France’s plan to aid its two carmakers risks breaching EU rules and getting a thumbs down from Brussels unless it can enlist political support from other European countries with major auto industries.
France pledged on Monday to lend €6 billion to Renault and Peugeot-Citroen over five years in return for a pledge not to close sites in France during the duration of the loan. It said the car loans would strictly respect European Union conditions.
The plan has angered the Czech Republic, the current EU president, and Slovakia and raised concerns in Germany -- all countries with large automotive manufacturing industries. The European Commission on Tuesday expressed its legal concerns and said it wanted more details before deciding whether to grant approval.
“The first impression one gets is that the aid is clearly incompatible with EU rules, as it involves discrimination based on nationality,” said lawyer George Metaxas at Oswell & Vahida. EU single market rules guarantee companies the right to set up and do business wherever they want in the 27-member bloc. “There is an inherent discrimination here. If the car companies are not allowed to fire people in France, they will fire elsewhere in the EU,” Metaxas said.
Since the global financial crisis began, Brussels has approved 39 national schemes to recapitalize banks and guarantee lending. Most of the bank measures were approved without change and within a few days. “What we are seeing is that state aid is now moving down from the banks to the real economy, with the car industry as the next big beneficiary,” Metaxas said.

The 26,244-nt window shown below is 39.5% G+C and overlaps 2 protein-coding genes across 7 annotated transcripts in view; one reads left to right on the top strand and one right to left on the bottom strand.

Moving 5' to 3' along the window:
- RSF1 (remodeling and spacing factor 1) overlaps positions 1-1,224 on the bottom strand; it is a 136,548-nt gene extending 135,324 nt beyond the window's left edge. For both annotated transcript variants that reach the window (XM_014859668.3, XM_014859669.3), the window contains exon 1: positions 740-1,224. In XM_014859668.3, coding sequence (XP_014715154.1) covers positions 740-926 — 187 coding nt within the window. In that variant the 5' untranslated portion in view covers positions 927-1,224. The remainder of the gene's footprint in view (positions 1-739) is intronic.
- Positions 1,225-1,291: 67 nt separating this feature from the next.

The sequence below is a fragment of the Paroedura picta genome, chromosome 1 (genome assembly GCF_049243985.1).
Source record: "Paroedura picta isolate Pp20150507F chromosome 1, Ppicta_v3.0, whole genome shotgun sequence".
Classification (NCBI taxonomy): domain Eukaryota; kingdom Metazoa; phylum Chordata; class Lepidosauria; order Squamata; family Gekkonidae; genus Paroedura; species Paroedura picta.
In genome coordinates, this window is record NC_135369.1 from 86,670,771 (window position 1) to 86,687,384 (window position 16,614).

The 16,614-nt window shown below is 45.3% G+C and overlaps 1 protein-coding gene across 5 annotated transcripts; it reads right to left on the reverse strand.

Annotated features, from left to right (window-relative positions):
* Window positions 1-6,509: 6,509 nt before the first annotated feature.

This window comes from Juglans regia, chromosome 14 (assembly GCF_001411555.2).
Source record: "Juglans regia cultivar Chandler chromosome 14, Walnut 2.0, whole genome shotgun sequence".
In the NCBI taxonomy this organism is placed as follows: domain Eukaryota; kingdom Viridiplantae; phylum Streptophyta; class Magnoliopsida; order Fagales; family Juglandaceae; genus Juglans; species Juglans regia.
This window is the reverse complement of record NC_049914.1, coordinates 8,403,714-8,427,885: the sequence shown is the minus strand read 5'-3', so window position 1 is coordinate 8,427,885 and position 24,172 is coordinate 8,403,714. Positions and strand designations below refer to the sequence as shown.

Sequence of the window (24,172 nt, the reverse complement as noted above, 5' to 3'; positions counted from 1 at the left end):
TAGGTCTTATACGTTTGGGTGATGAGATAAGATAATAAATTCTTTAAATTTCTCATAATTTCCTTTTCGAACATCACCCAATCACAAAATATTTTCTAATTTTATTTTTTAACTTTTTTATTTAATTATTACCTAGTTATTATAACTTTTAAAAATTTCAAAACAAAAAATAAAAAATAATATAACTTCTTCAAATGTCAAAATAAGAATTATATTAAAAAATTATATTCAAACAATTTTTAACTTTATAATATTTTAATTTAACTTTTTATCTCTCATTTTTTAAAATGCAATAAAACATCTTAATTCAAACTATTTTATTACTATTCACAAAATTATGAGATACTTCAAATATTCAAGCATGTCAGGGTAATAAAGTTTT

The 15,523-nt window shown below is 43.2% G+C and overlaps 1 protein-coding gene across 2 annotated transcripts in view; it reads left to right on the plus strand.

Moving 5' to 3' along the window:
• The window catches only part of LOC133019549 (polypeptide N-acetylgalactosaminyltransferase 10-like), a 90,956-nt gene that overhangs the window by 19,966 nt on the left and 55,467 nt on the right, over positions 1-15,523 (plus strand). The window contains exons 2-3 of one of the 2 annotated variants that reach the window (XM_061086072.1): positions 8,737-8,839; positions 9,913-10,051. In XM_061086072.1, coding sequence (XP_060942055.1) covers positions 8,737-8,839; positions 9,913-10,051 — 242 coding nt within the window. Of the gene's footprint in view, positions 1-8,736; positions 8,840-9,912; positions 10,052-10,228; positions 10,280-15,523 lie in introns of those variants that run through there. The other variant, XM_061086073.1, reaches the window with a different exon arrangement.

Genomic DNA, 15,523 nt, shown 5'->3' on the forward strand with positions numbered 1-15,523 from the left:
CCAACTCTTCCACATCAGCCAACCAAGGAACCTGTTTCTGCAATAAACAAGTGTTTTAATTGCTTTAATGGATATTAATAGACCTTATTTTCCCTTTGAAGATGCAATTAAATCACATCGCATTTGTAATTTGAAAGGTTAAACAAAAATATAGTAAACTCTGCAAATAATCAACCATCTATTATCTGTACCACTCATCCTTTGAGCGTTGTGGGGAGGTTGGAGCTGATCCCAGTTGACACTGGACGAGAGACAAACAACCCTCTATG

Still, selling the benefits of an auto bailout would be extremely difficult, he said. “Rightly or wrongly, the banking system is considered a public good that cannot be allowed to collapse. The car industry is less of a ‘public good’ -- even if it’s key to some economies,” he said. “If car companies collapse, the effect on consumers would not be the same as with banks.”
EU countries need to come up with a pan-European solution to help ailing industries said Agnes Benassy-Quere, director of French economic think tank CEPII. “It would have been better to work out criteria at the European level for aiding certain sectors which are particularly hard hit by the crisis and are particularly important for employment,” she said.
France might be able to overcome regulatory hurdles if it gets backing from other EU countries with car industries, said Till Mueller-Ibold at law firm Cleary Gottlieb Steen & Hamilton. “The French initiative will increase pressure on Germany, Italy, Spain and the UK to support their auto industries, though it is too early to say how that will be done,” he said.
The $17.4 billion US bailout of General Motors and Chrysler in December could strengthen France’s arguments, he said. “There is a realistic chance that the Commission will approve (a somewhat modified) plan, in light of the US element,” Mueller-Ibold said. (Reuters)